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The Autistic Organization

Earlier this month, Amy and I took True North's Mastering Projects Workshop to Europe. One class, held at the London Chamber of Commerce facility, was booked into a training room next to a room where PRINCE2 certification training was happening. Amy, poking around before we started, came into our room to announce their presence, commenting that their sign said "SPOCE-Successful Projects Operating In Controlled Environments".

"Interesting," I noted, "we're doing a workshop focused upon creating successful projects in uncontrollable environments." We checked with the participants after they arrived to see if we had the right focus, and each said that they worked in an apparently uncontrollable environment. What possible utility, I wondered, would a workshop limiting creating successful projects to controlled environments have in the real world?

The two workshops couldn't have been more different. In theirs, people arrived in suits and ties. No strange noises slipped out into the hall. They started and stopped on time. The Mastering Projects Workshop didn't stay in the assigned room. Exercises slipped out into the lobby and beyond. Some arrived in suits the first day, but not after. Strange noises permeated. We never once finished on time.

The last day, a few bleary-eyed students emerged from the PRINCE2 workshop, smelling as if they'd just survived a certification test, to find half the MPW group standing in a circle in the elevator lobby, with their backs to a table covered with strangely arranged little rubber animals and packets of tea. "We wanted to be in your workshop," one of them said as she waited for the 'lift,' "It looks like more fun."

More than more fun. Several of the MPW participants had survived PRINCE2 certification. They said MPW was more useful.

But not more useful for creating controlled environments. Not more useful for ensuring consistency.

Near the end of our stay, we dined with a couple who have the privilege of being the parents of an Autistic son. They described his development (he's now six), and their development as his parents. I was struck by the similarities between the process-driven obsession with controlling environments and the common Autistic behavior pattern of closely controlling environments. The Autistic establish strict routines. They act out should these rituals be disrupted. They also exhibit great difficulty in establishing and maintaining relationships with others. They often become experts on some subject, able to endlessly recite arcane details about dinosaurs, celestial mechanics, or, somewhat commonly, mathematics.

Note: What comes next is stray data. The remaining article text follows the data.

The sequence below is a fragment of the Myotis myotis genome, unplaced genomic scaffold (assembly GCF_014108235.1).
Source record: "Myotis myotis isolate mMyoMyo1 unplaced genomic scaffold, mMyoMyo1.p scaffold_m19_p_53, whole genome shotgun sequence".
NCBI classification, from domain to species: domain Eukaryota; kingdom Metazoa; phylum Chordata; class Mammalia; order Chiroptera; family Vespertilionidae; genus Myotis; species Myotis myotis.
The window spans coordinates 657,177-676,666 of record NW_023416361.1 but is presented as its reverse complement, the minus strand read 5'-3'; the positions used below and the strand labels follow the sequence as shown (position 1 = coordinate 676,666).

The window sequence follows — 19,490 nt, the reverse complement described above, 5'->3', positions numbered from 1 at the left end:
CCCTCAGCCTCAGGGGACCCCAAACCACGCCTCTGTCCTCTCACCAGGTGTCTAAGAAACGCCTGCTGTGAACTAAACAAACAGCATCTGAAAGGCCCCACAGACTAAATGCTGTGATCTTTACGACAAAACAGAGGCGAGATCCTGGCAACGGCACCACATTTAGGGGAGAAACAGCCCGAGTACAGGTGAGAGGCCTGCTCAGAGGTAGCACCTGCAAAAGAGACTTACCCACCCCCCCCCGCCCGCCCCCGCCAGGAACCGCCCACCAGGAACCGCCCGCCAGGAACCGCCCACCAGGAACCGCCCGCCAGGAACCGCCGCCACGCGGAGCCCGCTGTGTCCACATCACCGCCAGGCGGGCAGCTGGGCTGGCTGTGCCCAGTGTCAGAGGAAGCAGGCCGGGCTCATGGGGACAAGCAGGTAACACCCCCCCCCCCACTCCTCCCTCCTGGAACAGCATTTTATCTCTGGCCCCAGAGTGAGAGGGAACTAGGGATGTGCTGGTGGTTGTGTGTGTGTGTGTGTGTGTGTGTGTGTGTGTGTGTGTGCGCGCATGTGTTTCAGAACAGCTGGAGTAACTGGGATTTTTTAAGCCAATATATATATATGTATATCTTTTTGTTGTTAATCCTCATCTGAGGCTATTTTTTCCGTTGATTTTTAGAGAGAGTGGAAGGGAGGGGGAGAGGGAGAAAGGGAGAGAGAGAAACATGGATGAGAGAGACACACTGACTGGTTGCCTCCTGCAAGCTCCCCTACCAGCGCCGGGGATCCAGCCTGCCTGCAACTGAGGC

As Temple Grandin, an autistic adult who is also a college professor and prolific author, points out in her books, the autistic seem to process serially, unable to perceive patterns and relationships. Memory for them is a replaying, as if working with a video tape. There is, she points out, no concept of "cow," just a specific cow.

We found in our MPW participants, a deep longing for relationships in environments which seemed to deny their presence and importance. There were no real barriers to creating deeper relationships, but the opportunities didn't seem to present themselves. After a few years of out-sourcing, many of the long-standing relationships had been disrupted. One participant reported privately that he was in charge of a project to exchange his department's people interfacing with client departments with a generic phone bank. He acknowledged that the phone bank would be more mathematically efficient, but fussed that this efficiency might be beside the point, since the client departments would have little relationship with the people answering the phones, and the relationships seemed to resolve more difficulties that the reps' technical skill did. Quite a dilemma.

As we've managed (pun intended) to make our organizations more mathematically efficient, and focus ever more upon quarterly bottom line results, our organizations have started to behave as if they were autistic. Unable to engage in relationship. Very expert, savant-like in their particular speciality, and nearly illiterate in everything else. Diversity of thought and practice gets discouraged in favor of once meaningful, but increasingly meaningless rituals. Controlling the environment becomes a chief concern.

Of course the environment cannot be controlled. Though the strict engagement in ritual might appear to be control, it fools no one, really. I'm not naive enough (damn!) to believe that it's my job, or anyone's, really, to reform these organizations. I'm just noting the pattern, which the autistic organization, thanks to their obsessive focus upon process, cannot see.

And I'm again wondering how I cope with this humbling acknowledgement. What can it teach me? How can I, not terribly ritualistic, engage in a fully human manner in an environment which acknowledges little of my basic human capabilities? Perhaps my friends, who found themselves parents of an uncontrollable environment, have some clues.

They've looked at the present state of the art and found it wanting, and are learning from their interactions with their lovely son. I think our autistic organizations are lovely sons, and we can learn a lot in our unacknowledged relationship with them. Their rituals are sacrosanct, but not unchangeable. Their perspective is golden, even if it's frustrating. We needn't buy into their behavior and world view to understand and learn from it.

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